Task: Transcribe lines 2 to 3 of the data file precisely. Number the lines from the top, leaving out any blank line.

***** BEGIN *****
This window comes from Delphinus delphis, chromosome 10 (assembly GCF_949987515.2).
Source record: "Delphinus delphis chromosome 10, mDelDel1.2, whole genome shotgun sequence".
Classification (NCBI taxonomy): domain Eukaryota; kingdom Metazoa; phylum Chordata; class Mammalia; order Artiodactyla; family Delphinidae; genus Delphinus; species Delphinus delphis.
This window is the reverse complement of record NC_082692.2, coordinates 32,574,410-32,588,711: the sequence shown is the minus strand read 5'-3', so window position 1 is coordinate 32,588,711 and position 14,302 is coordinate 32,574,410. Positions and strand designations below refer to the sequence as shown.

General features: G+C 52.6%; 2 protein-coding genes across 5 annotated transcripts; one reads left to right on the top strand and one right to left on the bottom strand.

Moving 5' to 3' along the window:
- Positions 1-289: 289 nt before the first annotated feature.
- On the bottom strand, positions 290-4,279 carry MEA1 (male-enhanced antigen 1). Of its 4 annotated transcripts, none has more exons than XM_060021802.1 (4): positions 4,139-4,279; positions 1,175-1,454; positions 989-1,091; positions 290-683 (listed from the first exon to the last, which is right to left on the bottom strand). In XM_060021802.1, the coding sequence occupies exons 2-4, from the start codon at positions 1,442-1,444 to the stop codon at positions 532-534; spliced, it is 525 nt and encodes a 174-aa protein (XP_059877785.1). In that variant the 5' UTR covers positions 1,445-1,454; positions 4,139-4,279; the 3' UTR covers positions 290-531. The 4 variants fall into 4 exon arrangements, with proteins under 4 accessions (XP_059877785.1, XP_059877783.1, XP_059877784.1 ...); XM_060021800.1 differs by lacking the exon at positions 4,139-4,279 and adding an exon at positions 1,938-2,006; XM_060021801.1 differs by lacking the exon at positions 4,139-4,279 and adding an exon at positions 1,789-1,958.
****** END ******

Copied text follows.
Source record: "Delphinus delphis chromosome 10, mDelDel1.2, whole genome shotgun sequence".
Classification (NCBI taxonomy): domain Eukaryota; kingdom Metazoa; phylum Chordata; class Mammalia; order Artiodactyla; family Delphinidae; genus Delphinus; species Delphinus delphis.